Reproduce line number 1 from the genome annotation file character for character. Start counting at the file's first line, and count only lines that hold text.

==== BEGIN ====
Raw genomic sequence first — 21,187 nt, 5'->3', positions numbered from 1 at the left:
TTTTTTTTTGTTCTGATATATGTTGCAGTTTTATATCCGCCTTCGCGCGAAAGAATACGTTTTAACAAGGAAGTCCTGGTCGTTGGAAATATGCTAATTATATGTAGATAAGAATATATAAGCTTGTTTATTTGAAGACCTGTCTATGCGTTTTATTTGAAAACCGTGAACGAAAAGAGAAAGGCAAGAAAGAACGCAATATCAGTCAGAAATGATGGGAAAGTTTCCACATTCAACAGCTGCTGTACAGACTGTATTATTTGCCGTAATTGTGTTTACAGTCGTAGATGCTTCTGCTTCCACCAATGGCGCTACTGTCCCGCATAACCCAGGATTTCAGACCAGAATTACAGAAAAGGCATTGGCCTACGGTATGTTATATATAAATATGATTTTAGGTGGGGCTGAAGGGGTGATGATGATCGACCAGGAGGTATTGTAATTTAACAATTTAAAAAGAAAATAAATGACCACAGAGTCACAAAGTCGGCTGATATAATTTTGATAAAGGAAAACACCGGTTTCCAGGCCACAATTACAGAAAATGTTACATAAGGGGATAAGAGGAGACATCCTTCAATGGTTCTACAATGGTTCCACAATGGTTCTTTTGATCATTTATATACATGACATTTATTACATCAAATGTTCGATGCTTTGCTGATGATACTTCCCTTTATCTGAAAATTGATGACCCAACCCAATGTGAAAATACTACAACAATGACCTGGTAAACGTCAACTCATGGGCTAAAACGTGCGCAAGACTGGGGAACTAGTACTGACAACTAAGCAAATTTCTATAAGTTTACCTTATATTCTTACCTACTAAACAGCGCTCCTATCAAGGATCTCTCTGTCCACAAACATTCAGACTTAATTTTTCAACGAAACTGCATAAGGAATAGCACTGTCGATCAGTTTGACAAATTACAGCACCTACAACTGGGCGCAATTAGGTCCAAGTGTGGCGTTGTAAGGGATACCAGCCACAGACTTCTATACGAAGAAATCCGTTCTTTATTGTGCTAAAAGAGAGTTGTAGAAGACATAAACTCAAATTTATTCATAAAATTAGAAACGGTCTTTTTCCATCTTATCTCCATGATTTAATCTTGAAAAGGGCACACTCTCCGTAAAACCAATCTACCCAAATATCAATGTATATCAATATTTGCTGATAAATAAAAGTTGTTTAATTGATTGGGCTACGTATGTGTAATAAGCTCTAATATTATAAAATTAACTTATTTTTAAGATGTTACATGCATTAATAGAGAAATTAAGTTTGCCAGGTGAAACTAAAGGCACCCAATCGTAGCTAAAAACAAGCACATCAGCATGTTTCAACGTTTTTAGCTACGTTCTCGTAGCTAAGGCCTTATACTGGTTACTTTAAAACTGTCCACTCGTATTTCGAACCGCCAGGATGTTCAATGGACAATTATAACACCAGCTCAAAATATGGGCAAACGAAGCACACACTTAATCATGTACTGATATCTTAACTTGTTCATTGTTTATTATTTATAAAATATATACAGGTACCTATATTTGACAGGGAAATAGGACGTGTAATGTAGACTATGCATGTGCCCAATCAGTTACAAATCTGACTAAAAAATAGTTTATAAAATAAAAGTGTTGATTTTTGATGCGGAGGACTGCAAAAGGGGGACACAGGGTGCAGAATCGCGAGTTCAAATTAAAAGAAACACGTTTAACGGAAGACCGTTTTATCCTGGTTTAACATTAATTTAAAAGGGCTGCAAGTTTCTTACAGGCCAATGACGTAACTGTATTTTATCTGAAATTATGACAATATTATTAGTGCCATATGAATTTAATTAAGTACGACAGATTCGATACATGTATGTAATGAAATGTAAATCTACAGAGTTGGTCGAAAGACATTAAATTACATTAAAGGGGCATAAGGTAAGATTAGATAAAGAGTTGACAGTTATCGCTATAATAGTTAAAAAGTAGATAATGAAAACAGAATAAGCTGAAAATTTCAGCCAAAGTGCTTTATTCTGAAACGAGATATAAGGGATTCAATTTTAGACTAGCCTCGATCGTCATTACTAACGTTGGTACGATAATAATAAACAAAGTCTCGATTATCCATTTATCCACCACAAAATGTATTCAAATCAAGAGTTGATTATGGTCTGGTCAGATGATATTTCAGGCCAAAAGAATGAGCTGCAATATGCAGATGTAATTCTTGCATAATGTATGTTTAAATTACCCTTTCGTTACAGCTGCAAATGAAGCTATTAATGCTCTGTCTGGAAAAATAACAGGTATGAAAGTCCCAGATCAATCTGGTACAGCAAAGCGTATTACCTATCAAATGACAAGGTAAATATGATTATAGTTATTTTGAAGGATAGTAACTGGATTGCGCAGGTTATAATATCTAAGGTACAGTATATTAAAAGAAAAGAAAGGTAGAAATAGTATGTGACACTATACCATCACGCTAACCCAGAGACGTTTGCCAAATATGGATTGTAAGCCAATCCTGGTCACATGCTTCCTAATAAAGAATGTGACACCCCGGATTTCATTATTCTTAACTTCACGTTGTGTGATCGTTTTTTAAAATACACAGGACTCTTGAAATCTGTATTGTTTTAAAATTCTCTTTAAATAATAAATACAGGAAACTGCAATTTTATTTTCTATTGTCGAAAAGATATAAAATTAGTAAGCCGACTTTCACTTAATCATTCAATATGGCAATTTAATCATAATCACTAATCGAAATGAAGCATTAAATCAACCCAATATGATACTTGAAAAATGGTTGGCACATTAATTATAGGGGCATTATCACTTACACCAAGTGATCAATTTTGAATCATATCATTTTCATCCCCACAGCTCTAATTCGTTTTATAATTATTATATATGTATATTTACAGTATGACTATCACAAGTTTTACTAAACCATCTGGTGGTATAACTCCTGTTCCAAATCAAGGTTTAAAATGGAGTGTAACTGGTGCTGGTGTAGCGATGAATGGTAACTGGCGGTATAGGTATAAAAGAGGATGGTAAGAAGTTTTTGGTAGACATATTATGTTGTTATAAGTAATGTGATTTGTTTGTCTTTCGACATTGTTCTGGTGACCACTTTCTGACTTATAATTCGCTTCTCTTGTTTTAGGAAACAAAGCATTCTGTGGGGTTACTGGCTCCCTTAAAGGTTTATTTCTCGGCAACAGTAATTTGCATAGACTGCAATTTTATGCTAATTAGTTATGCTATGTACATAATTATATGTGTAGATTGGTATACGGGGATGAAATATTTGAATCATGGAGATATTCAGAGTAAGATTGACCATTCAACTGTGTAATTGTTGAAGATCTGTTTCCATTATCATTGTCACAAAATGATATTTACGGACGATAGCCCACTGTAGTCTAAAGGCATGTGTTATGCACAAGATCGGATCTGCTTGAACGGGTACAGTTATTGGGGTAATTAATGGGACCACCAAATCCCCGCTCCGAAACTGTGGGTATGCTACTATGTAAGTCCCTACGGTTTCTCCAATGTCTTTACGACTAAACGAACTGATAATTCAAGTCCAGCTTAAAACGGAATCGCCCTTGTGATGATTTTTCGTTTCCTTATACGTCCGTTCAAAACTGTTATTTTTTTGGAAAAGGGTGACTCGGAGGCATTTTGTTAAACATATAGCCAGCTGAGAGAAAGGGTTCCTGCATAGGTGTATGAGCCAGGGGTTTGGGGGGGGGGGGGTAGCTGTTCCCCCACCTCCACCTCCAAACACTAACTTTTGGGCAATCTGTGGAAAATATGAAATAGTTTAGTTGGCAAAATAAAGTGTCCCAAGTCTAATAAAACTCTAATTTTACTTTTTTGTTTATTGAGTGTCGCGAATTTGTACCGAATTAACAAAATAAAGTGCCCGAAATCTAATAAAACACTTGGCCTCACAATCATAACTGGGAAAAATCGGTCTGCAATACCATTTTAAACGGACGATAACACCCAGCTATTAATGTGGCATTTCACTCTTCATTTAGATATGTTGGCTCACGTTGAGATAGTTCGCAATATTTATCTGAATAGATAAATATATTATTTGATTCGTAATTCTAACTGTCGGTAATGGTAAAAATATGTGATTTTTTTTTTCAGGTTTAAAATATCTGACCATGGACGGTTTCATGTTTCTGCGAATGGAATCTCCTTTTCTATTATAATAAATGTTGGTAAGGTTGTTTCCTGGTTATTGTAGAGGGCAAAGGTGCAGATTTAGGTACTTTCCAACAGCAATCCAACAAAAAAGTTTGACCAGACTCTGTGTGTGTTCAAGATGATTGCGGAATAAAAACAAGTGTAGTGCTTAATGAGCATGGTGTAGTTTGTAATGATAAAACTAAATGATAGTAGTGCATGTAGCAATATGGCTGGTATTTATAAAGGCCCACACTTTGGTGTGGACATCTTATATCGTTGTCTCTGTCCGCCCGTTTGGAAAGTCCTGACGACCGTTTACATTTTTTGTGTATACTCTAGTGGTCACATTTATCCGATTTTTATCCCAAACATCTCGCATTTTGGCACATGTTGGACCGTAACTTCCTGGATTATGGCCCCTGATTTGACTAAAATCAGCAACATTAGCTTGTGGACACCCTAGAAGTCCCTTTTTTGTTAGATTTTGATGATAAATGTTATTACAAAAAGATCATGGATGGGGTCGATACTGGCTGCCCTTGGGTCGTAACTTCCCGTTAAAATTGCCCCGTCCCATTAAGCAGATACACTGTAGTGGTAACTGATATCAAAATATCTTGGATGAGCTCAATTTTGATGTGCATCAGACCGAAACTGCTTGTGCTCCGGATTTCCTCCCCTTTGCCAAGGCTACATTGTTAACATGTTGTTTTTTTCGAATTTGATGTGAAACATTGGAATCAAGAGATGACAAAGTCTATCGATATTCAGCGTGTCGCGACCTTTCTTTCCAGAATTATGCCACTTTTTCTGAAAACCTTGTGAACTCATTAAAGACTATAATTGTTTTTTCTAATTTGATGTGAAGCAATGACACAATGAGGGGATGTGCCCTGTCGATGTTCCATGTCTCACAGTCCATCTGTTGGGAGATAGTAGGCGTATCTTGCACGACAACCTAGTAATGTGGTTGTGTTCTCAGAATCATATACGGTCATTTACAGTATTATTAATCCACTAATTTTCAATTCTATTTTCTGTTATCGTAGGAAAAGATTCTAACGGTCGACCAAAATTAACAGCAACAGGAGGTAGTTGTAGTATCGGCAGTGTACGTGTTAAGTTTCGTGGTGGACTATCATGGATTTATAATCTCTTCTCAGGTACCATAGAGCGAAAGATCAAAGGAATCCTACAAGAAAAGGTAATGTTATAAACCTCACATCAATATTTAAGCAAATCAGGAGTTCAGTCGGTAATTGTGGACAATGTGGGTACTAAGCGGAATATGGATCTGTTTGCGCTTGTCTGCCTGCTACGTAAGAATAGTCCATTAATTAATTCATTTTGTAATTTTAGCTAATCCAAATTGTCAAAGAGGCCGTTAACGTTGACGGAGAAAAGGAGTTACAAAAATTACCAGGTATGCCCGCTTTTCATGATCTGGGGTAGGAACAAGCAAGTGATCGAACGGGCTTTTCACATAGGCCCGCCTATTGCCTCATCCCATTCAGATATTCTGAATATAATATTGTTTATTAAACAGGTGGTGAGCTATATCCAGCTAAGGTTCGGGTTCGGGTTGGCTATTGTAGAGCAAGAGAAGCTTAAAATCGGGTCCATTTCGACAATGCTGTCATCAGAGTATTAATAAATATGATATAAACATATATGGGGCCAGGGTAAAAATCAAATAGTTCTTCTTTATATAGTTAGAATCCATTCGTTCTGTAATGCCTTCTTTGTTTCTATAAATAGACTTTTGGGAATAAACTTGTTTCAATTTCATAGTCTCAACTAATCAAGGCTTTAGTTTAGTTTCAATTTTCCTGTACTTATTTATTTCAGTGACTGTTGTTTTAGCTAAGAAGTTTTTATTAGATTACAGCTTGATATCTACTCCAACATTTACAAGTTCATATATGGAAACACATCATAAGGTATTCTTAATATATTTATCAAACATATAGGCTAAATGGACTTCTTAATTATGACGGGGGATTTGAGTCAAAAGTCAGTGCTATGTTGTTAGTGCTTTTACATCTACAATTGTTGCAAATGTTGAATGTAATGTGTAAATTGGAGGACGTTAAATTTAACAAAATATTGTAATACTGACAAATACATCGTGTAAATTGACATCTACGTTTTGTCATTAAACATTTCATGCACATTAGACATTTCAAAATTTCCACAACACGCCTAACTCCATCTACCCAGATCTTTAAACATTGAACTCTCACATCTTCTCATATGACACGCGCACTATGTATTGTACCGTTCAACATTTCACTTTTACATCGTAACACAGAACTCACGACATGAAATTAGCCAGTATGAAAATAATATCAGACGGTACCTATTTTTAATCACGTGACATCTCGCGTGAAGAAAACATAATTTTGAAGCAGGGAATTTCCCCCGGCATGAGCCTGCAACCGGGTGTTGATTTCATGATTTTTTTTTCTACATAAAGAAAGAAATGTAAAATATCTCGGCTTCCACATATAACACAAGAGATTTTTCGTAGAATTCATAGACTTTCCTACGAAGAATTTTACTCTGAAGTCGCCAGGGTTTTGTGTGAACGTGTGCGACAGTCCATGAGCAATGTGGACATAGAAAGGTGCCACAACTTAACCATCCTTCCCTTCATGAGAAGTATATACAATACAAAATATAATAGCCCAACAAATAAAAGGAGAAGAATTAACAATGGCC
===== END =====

Raw genomic sequence first — 21,187 nt, 5'->3', positions numbered from 1 at the left: